1. The new animal welfare measure for which organic animal husbandry methods could qualify. In addition, new, increased maxima for EU co-financing, also for agri-environment, have been introduced.
2. The new food quality chapter would be particularly useful in developing the demand side. Promoting organic produce, and making full use of rural development possibilities goes hand in hand with organic farming.
But it is not just the new measures that we are introducing that will help to foster the expansion of organic agriculture. As you quite rightly suggested this morning, decoupled support and greater market orientation under the reformed CAP, also lends itself to the development of this sector.
Ladies and Gentlemen:
Standards are also an important element where organic agriculture is concerned, which brings me onto the third block of possible actions that I would like to mention.
The EU regulation is one of the oldest and most advanced frameworks for organic farming in the world. In my view there is no doubt that our regulation has been instrumental in the wider recognition and uptake of organic farming. And, along with the growth of organic farming in the EU, our standards have also been updated several times. This is something that should continue, because organic farming in its very nature is a dynamic sector, one that must respond quickly to changes in consumer demand, and one that must react to new scientific and technical developments.
Many of you today have stressed that there is a particular need to develop animal welfare, environmental standards, as well as standards for other areas that are not covered so far. To help with this complex task, one possible Action would be to explore how we can adopt a more scientific working method, based on consulting independent and transparent expert opinion. As I mentioned earlier, the Agriculture Council was more explicit in its conclusions, demanding the setting up, at EU level, of such an independent Committee.
Today's hearing has raised some interesting views on how standards could be used more efficiently as a communication vehicle. For example, how they should send clearer messages on the objectives of organic farming, and how they can demonstrate more clearly its role in protecting the environment; or the example it sets in terms of animal welfare standards, and its contribution to biodiversity, to improving soil fertility and resistance to diseases. This can all be done in the Action Plan by defining these objectives in our legislation.
As to the inspection system, I agree this also has a vital role to play in building consumer confidence. Some improvements have been implemented in recent years, and in the very near future the Council may conclude on some further details. There is no doubt that we must continue to evaluate how we can make the inspection system more efficient. For example we should introduce risk analysis tools, we should optimise the co-ordination between all the actors involved, and we should harmonise the accreditation of inspection bodies. These too could be elaborated on in our legislation.
On GMOs, a number of interesting elements have been raised today that add to the already wide debate. Last July, the Commission presented its recommendations on co-existence to the Member States, in which it stipulated that, because of the diversity of agriculture in Europe, it is more appropriate that rules on co-existence are formulated at national and/or regional level.
The Commission is now actively collecting approaches, and ideas, from the Member States in order to compare best practices at the European level.
The recent German and Danish proposals show that we are gaining ground here. In the meantime, several EU regions are developing methods to implement co-existence rules appropriate for their specific situation, based on the Commission recommendations.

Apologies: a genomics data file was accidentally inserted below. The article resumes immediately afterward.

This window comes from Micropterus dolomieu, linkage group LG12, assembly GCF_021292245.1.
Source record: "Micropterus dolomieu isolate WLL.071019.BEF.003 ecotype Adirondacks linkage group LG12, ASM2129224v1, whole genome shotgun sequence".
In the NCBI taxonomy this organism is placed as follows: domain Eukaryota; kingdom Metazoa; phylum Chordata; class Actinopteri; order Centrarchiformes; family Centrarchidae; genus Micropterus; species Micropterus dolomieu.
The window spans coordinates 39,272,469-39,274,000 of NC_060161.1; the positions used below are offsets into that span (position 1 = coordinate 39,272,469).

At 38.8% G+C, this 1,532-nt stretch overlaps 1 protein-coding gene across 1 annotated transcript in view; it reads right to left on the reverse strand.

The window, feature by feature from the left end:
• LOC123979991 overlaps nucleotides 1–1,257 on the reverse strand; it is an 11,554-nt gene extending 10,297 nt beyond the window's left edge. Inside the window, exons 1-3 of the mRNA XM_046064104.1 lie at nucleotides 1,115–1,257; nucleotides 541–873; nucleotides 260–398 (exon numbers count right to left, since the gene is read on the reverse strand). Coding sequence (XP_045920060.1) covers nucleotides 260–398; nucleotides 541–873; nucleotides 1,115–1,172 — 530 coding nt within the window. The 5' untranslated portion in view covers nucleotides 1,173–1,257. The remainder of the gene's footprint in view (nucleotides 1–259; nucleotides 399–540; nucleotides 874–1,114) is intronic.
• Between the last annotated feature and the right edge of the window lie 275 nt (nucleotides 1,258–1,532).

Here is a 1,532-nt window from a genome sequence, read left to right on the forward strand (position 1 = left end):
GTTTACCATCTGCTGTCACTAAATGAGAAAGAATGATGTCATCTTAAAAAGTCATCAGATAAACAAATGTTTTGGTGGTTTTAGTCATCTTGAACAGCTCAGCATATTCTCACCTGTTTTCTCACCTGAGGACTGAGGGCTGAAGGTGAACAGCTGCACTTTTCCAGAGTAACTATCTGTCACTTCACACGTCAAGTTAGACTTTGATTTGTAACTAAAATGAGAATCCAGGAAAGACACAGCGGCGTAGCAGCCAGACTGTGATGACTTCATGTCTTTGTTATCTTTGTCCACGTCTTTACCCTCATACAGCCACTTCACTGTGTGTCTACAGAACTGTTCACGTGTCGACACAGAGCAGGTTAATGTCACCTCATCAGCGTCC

Last month the Council recommended in its conclusions, that the action plan includes strategic objectives for the protection and enhancement of organic products vis-à-vis the adventitious presence of GMOs.
And next Wednesday, 28th January, I will be taking the conclusions of today's discussions into the Commission meeting, which is specifically dedicated to the issue of GMOs in a broader context. I have listened carefully to the many interventions defending the crucial importance of GMO thresholds for seeds, whether organic or not, to the future of organic farming, and next week we will decide the best way forward on this specific issue of the general GMO threshold in seeds. What is already clear to me is that operators need to be properly informed, by indications on the seed lots themselves, that the lots at hand could contain GMOs, regardless of whether they are present at levels above or below the thresholds.
Finally, ladies and gentlemen, I would like to conclude today by acknowledging your call for improving targeted research into organic farming. This issue would play a role in all three blocks of Actions: it is needed to better understand and enhance the development of the market, it is needed to evaluate the effects of policy intervention, and it will be necessary to underpin future standards. It is clear that organic farming needs to be supported by a suitable integrated European research and innovation system. A lot has been done already in this area and even more is on its way, but I will examine, with the Commission, what possible Actions we can propose to intensify research on all aspects of organic farming.
Ladies and gentlemen,
Today we have made substantial progress in finding answers to some of the key questions and we will respond soon. In the meantime however, it is paramount that we explore, and exploit, the potential of the current measures in support of organic farming.
As to the European Action Plan I understand your impatience. This Hearing was one of the last steps in the process. We now need to reflect on how best to utilise all inputs from the consultation process to draft a realistic Action Plan with a high sense of purpose in it. And let's be clear, ladies and gentlemen, this Action Plan is just a step, in fact it is a very important step, but is not the end. I prefer to see it as a significant move forward in the continuous process of defining the best policies, monitoring the results, and generating a constructive dialogue with all stakeholders.
Thank you for your attention.